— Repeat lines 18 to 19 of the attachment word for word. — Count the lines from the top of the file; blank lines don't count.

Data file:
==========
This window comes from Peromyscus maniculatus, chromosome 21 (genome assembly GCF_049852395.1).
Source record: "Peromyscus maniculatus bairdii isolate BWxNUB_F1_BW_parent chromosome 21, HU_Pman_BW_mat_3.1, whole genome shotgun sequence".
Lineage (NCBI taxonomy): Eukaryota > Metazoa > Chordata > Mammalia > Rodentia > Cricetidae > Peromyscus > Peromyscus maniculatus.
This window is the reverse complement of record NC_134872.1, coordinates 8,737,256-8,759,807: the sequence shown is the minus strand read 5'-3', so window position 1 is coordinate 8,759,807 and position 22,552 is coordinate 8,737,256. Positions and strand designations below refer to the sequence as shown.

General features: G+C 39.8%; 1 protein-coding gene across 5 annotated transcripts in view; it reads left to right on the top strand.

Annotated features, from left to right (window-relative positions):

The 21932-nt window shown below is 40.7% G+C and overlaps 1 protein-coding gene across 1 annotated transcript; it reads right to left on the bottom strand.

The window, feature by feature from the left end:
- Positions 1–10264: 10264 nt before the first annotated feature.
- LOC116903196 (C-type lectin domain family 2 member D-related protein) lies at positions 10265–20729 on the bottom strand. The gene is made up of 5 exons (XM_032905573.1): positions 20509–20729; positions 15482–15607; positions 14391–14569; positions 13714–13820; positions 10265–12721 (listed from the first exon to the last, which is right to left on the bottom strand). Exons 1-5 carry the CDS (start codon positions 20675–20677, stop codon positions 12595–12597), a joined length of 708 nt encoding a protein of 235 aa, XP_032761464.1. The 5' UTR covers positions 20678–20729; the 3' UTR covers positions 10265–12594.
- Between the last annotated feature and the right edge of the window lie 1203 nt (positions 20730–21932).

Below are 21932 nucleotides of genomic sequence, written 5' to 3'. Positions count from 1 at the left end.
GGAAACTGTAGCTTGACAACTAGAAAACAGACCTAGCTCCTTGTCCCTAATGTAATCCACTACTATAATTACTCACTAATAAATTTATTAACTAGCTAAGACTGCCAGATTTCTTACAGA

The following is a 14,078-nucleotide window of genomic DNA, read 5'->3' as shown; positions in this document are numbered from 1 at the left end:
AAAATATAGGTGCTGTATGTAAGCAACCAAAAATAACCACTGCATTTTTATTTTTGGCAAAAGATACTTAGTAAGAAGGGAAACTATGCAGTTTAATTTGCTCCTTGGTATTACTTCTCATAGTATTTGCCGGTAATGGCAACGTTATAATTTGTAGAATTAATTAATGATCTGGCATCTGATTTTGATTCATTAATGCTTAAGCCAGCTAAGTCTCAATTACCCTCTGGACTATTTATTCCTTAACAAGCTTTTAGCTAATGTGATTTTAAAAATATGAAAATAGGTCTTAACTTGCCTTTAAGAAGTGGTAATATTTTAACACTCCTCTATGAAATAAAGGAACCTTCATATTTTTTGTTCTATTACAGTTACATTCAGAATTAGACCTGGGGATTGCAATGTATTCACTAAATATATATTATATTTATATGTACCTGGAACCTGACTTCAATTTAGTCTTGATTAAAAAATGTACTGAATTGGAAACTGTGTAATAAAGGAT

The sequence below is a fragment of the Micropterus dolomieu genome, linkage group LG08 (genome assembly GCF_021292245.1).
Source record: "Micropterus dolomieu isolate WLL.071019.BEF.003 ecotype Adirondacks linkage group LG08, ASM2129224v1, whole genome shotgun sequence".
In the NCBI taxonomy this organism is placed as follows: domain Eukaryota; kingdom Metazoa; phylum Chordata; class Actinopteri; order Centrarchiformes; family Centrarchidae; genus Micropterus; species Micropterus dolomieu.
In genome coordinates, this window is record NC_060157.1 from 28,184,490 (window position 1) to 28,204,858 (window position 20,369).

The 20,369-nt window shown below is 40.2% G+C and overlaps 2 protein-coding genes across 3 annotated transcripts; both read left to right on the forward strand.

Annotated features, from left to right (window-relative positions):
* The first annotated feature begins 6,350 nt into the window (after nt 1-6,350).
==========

In the NCBI taxonomy this organism is placed as follows: domain Eukaryota; kingdom Metazoa; phylum Chordata; class Actinopteri; order Centrarchiformes; family Centrarchidae; genus Micropterus; species Micropterus dolomieu.
In genome coordinates, this window is record NC_060157.1 from 28,184,490 (window position 1) to 28,204,858 (window position 20,369).